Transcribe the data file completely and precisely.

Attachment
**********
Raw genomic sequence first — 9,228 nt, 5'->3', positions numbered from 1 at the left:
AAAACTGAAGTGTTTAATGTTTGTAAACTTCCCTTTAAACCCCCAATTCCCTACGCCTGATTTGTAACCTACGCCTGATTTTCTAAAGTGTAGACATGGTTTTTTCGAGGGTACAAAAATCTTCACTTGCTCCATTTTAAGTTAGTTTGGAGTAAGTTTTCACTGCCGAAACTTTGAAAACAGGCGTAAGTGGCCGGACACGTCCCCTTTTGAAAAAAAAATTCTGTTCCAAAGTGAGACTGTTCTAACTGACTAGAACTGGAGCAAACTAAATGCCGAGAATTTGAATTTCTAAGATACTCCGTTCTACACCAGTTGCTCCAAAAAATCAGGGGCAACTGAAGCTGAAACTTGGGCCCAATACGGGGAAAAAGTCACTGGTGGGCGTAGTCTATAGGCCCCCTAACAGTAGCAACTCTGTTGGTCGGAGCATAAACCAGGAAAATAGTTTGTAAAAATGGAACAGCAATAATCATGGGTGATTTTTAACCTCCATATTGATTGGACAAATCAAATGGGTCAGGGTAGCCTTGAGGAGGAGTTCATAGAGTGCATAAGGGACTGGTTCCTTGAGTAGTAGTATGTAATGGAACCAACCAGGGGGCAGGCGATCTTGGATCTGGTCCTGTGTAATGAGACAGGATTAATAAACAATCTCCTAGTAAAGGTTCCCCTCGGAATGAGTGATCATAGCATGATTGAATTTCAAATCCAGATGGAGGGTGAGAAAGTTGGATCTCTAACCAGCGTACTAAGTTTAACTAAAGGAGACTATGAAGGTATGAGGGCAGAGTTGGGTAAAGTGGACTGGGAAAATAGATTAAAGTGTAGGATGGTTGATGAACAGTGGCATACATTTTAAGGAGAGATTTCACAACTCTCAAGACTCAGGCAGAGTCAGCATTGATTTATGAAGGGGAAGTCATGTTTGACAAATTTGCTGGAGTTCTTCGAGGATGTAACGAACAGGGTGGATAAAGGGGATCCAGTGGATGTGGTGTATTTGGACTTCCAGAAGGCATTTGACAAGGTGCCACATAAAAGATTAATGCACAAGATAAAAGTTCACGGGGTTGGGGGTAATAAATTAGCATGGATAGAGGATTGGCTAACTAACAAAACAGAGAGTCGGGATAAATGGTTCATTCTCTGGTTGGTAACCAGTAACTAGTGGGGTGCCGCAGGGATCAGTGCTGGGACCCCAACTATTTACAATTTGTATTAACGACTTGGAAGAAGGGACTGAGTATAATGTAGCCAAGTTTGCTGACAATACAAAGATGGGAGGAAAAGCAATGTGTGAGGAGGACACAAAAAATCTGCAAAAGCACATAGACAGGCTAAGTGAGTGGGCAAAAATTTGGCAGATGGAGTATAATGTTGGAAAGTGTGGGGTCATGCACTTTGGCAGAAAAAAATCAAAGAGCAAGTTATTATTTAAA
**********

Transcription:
Raw genomic sequence first — 9,228 nt, 5'->3', positions numbered from 1 at the left:
AAAACTGAAGTGTTTAATGTTTGTAAACTTCCCTTTAAACCCCCAATTCCCTACGCCTGATTTGTAACCTACGCCTGATTTTCTAAAGTGTAGACATGGTTTTTTCGAGGGTACAAAAATCTTCACTTGCTCCATTTTAAGTTAGTTTGGAGTAAGTTTTCACTGCCGAAACTTTGAAAACAGGCGTAAGTGGCCGGACACGTCCCCTTTTGAAAAAAAAATTCTGTTCCAAAGTGAGACTGTTCTAACTGACTAGAACTGGAGCAAACTAAATGCCGAGAATTTGAATTTCTAAGATACTCCGTTCTACACCAGTTGCTCCAAAAAATCAGGGGCAACTGAAGCTGAAACTTGGGCCCAATACGGGGAAAAAGTCACTGGTGGGCGTAGTCTATAGGCCCCCTAACAGTAGCAACTCTGTTGGTCGGAGCATAAACCAGGAAAATAGTTTGTAAAAATGGAACAGCAATAATCATGGGTGATTTTTAACCTCCATATTGATTGGACAAATCAAATGGGTCAGGGTAGCCTTGAGGAGGAGTTCATAGAGTGCATAAGGGACTGGTTCCTTGAGTAGTAGTATGTAATGGAACCAACCAGGGGGCAGGCGATCTTGGATCTGGTCCTGTGTAATGAGACAGGATTAATAAACAATCTCCTAGTAAAGGTTCCCCTCGGAATGAGTGATCATAGCATGATTGAATTTCAAATCCAGATGGAGGGTGAGAAAGTTGGATCTCTAACCAGCGTACTAAGTTTAACTAAAGGAGACTATGAAGGTATGAGGGCAGAGTTGGGTAAAGTGGACTGGGAAAATAGATTAAAGTGTAGGATGGTTGATGAACAGTGGCATACATTTTAAGGAGAGATTTCACAACTCTCAAGACTCAGGCAGAGTCAGCATTGATTTATGAAGGGGAAGTCATGTTTGACAAATTTGCTGGAGTTCTTCGAGGATGTAACGAACAGGGTGGATAAAGGGGATCCAGTGGATGTGGTGTATTTGGACTTCCAGAAGGCATTTGACAAGGTGCCACATAAAAGATTAATGCACAAGATAAAAGTTCACGGGGTTGGGGGTAATAAATTAGCATGGATAGAGGATTGGCTAACTAACAAAACAGAGAGTCGGGATAAATGGTTCATTCTCTGGTTGGTAACCAGTAACTAGTGGGGTGCCGCAGGGATCAGTGCTGGGACCCCAACTATTTACAATTTGTATTAACGACTTGGAAGAAGGGACTGAGTATAATGTAGCCAAGTTTGCTGACAATACAAAGATGGGAGGAAAAGCAATGTGTGAGGAGGACACAAAAAATCTGCAAAAGCACATAGACAGGCTAAGTGAGTGGGCAAAAATTTGGCAGATGGAGTATAATGTTGGAAAGTGTGGGGTCATGCACTTTGGCAGAAAAAAATCAAAGAGCAAGTTATTATTTAAA